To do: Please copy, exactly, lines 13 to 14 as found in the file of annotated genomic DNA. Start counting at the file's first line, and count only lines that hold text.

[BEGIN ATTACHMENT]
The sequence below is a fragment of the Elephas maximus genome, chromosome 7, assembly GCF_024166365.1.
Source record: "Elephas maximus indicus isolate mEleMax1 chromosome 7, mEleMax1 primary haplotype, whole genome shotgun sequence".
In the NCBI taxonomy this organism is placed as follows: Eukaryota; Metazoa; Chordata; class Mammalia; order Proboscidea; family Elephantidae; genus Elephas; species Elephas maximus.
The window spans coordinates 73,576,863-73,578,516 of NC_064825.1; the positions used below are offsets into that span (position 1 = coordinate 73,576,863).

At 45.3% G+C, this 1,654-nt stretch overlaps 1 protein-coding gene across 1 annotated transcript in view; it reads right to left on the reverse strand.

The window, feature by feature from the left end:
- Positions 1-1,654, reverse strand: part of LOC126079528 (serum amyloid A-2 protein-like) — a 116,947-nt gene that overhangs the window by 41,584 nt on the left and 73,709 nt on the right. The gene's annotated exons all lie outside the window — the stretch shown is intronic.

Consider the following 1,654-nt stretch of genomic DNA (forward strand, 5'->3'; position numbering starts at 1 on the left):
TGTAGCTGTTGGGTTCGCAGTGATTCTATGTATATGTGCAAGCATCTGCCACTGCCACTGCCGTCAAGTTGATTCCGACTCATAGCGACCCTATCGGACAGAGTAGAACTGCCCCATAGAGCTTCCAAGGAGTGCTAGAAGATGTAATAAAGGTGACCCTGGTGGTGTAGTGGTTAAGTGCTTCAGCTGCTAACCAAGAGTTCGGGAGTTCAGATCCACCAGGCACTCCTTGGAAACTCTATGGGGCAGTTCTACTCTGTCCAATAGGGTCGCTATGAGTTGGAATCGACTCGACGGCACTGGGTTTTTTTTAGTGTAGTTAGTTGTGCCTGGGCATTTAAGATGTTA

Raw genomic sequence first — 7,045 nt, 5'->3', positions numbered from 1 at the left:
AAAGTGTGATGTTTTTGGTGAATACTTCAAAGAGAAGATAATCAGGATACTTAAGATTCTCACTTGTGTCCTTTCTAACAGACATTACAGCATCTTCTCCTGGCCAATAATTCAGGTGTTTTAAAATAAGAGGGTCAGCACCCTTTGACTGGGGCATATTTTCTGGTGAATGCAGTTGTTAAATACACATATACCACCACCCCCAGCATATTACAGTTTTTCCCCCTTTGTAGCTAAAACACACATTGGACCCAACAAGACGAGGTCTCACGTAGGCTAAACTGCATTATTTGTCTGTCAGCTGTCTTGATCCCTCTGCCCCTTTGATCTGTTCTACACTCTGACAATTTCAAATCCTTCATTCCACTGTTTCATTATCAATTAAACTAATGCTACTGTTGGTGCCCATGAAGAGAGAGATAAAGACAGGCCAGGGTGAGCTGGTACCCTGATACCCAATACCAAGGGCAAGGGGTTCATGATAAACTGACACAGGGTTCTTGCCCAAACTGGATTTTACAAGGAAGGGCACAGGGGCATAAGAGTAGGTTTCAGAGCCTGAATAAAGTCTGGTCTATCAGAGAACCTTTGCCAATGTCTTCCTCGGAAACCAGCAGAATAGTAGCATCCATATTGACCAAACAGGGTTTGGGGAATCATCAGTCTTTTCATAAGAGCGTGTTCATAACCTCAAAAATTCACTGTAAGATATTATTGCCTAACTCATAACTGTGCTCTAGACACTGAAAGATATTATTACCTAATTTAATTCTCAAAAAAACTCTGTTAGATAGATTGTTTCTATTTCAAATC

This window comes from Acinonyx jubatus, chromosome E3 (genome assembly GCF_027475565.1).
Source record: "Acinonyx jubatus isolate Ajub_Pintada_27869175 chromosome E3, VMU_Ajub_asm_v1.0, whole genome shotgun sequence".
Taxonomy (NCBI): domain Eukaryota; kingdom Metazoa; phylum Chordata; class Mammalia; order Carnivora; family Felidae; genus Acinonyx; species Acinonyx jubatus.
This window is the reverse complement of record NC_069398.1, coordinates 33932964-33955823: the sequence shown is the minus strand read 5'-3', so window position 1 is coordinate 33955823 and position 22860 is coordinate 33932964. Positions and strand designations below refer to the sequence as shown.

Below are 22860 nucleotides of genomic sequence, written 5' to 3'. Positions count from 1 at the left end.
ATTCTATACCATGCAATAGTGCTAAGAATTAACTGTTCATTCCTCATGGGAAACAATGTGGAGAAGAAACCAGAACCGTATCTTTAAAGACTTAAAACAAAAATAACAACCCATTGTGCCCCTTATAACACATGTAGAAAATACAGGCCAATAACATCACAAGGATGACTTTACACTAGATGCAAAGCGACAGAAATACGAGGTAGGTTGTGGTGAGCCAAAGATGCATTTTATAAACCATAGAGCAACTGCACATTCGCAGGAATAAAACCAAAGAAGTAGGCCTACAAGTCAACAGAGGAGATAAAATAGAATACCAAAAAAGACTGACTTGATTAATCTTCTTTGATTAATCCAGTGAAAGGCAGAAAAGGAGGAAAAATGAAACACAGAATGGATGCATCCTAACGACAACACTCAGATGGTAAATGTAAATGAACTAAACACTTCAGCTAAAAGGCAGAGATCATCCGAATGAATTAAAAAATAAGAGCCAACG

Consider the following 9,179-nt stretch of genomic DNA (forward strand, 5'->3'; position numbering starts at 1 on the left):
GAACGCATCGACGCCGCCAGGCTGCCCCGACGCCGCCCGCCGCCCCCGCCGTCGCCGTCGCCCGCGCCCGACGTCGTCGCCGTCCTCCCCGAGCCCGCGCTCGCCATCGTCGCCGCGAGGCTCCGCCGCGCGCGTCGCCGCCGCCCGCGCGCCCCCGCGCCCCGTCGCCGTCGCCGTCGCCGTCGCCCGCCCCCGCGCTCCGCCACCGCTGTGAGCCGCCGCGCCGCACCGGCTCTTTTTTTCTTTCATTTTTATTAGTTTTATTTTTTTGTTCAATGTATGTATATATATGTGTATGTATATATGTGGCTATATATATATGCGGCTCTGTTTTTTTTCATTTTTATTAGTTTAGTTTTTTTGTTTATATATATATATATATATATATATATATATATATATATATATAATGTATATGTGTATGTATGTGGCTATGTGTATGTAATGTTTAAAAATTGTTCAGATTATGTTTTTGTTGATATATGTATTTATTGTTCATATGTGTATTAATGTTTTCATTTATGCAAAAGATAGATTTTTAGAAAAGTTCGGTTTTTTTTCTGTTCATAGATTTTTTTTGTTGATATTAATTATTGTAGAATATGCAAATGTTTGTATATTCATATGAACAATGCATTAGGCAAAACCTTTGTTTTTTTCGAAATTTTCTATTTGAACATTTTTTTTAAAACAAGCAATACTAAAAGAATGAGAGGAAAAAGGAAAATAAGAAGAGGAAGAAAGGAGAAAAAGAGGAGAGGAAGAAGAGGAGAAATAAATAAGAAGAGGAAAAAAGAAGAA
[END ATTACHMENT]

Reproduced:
Source record: "Acinonyx jubatus isolate Ajub_Pintada_27869175 chromosome E3, VMU_Ajub_asm_v1.0, whole genome shotgun sequence".
Taxonomy (NCBI): domain Eukaryota; kingdom Metazoa; phylum Chordata; class Mammalia; order Carnivora; family Felidae; genus Acinonyx; species Acinonyx jubatus.